“Joe,” he finally said. “You can call me Joe. And, yeah, I'm still here. Truth is, or, rather, the reason I was calling was to, uh…”

She found his vulnerability appealing.

“Mel,” he continued, “I was wondering if you wouldn't mind having company. That is, if you might want someone to watch the movie with.”

“Yeah, I think I'd love that,” she said.

“Great. Should I come over? Or, do you want to swing over here?”

“Either way is fine with me,” she said. “Is Sonya home?”

“No, she's over at her friend's for the night. Tell you what, how about I swing over to your place? I can grab us something from Anthony's on the way. If you're hungry, that is?”

“If you just want to grab some beers, I finished off the couple I had in my fridge a little earlier. I've got some chips and dip here.”

“I'll stop at Anthony's, then head right over,” he said.

“You'd better hurry. Michael just rolled into Haddonfield in that sweet station wagon. You don't want to miss any of the good stuff.”

“I'll throw up the cherry top and be there before Laurie gets out of school,” he said.

“See you in fifteen, then?”

“Make it ten.”

Melanie hung up the phone. She couldn't believe what just happened. What was about to happen.

Joe Fischer had just asked to come over. They had been flirting for years, but she never expected that he'd ever make a move. She'd always been attracted to him, and since she asked him to talk to Stan Springs, they had gotten a little closer, she thought. She felt like he was protecting her.

Lights appeared on the far wall, casting down from the ceiling. Someone was in her driveway.

He couldn't have gotten here that quick.

Melanie hopped up. She was only wearing bikini bottoms. That might be a little too much. She didn't want to make the guy uncomfortable.

She ran to her bedroom and threw on the short red running shorts she'd been wearing earlier. She considered putting on a T-shirt, but then thought better of it. She looked great in a tank top. She smiled to herself as she went to the front door.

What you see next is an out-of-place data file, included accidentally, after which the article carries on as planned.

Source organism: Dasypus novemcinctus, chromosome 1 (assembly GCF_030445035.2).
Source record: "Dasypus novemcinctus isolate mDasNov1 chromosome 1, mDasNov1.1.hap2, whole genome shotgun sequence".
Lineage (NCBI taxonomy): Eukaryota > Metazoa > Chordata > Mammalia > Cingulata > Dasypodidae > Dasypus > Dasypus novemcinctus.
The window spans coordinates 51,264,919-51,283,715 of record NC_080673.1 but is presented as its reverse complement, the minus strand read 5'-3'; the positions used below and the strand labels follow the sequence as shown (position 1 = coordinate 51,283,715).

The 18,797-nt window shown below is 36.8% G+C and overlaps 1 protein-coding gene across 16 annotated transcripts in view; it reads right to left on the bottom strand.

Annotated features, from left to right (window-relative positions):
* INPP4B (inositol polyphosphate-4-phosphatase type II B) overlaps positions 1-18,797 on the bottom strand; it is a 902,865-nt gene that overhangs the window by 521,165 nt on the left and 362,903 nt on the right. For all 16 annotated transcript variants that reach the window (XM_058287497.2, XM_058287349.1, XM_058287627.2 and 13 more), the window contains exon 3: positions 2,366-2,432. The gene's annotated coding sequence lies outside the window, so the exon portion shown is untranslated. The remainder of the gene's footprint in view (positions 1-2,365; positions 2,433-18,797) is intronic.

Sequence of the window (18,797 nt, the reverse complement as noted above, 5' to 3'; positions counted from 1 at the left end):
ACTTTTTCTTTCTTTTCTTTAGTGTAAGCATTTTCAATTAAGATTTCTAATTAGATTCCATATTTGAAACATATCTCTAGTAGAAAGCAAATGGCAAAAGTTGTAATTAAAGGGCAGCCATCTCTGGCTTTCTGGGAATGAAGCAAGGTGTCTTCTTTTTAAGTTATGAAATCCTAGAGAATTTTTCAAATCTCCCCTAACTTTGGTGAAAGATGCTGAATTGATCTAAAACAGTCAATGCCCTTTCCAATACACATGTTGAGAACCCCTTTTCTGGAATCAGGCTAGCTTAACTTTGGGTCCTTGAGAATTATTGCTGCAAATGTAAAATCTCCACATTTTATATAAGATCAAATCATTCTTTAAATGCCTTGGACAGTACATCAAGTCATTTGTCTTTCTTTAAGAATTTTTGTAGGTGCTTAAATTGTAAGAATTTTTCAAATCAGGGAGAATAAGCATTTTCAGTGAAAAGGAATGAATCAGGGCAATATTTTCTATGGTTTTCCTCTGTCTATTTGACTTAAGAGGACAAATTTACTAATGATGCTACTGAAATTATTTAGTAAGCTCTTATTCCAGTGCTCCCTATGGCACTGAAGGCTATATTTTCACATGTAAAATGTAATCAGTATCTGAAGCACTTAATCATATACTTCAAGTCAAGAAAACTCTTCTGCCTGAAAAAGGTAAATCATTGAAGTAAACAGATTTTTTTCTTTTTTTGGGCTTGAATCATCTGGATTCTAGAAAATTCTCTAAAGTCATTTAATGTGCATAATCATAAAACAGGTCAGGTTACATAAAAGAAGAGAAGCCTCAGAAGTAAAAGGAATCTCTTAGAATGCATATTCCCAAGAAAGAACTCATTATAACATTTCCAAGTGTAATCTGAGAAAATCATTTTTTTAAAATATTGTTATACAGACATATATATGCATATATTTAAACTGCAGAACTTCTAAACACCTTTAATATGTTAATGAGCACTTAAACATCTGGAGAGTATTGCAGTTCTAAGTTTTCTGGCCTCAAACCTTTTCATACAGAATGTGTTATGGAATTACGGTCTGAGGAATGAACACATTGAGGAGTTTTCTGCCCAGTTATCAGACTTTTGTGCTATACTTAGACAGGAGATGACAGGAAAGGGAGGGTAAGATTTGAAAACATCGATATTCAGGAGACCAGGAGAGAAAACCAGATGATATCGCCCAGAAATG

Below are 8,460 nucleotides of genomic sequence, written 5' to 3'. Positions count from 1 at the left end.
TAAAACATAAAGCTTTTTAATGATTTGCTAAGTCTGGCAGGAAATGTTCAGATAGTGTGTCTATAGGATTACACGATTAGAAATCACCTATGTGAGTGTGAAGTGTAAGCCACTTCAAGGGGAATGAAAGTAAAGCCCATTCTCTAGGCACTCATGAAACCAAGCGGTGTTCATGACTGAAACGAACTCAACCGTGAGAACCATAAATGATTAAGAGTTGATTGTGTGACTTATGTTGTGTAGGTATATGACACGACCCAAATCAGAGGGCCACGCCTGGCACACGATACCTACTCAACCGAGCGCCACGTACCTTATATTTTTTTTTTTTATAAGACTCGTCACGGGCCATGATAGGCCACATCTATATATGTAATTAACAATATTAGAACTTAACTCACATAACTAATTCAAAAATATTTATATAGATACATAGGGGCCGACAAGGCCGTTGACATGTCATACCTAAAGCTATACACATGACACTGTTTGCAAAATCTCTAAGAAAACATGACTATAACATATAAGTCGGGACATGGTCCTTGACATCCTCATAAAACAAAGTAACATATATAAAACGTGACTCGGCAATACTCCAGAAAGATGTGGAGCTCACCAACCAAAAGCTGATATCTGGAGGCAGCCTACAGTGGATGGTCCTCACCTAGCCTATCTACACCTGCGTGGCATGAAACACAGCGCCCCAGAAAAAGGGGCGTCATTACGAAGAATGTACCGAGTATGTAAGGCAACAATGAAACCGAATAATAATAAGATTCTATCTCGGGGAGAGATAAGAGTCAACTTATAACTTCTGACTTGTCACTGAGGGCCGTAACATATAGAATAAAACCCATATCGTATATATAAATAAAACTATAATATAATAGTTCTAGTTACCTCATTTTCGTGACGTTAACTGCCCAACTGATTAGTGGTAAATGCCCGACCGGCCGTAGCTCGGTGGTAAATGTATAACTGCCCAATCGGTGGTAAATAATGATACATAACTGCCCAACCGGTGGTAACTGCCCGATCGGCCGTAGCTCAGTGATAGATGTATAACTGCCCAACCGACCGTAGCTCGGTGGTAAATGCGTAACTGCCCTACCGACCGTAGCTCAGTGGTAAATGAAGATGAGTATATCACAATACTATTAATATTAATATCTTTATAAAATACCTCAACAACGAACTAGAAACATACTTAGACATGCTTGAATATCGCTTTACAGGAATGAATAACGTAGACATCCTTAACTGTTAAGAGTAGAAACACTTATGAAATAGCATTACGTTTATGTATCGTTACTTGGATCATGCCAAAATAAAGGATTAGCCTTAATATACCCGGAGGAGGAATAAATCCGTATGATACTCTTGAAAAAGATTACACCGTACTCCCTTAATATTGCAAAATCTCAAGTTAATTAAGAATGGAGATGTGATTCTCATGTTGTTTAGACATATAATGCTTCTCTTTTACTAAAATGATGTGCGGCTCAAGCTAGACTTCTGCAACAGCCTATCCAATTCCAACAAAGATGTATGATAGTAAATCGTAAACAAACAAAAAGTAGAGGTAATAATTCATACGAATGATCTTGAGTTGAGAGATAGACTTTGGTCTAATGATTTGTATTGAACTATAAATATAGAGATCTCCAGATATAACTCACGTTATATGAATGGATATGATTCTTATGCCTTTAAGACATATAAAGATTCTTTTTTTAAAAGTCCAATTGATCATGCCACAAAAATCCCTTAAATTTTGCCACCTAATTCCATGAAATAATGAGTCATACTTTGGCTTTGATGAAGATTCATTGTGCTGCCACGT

She drew the curtain back. The smile fell from her face.

Stan Springs sat in his old Ford pickup. He had the interior light on and was wearing the crooked smile of the Cheshire Cat on his leathered face as he watched Melanie Murdock appear, then quickly disappear behind the light-blue curtain that graced her front door. He imagined her surprise, her shock, her

His smile grew. So did his hard-on. How he'd love to go teach that bitch a lesson. He was nearly salivating at the mere thought. She didn't want him in her shitty, little café; let's see how she'd like him between those big tits she always flaunted.

Melanie cupped her hands over her mouth. Stan Springs was sitting in her driveway in a pickup truck; she didn't even know he had a vehicle. He was just out there, staring at her house with his dome light on so that she could see who it was. If he was trying to intimidate her, it was fucking working.

Where are you, Joe?

He'll be here any minute,
she answered herself.

What if that crazy son of a bitch gets out of his truck? What then?

She crouched down behind her door. Then she was compelled to get back up and make sure Springs was still in his truck.

On the television, Michael Myers stood behind a row of tall bushes. He waited for the girls he would later torment. The irony was not lost on Melanie.

Just as she climbed to her feet, she heard the truck start. The engine roared over and over again. All the while, the dome light remained on as she watched his wicked smile.

Come on, Joe. Please. Get here fast.

Stan Springs observed Melanie Murdock through her window. She'd get hers, but not tonight. No, tonight wasn't quite right. He put the truck in Reverse and pulled out of the driveway. He'd be back, sooner than later. Soon enough, the full moon would return. That should set the ambiance perfectly.

“Good night, bitch,” he muttered.

Stan drove away into the blackness of the night.

Melanie sighed, relieved, but completely petrified by what she had just witnessed. What did he want? What was he going to do?

She was shaking when Joe's Range Rover pulled into the driveway almost five minutes later. Throwing open the front door, she ran to him.

BOOK: Blood and Rain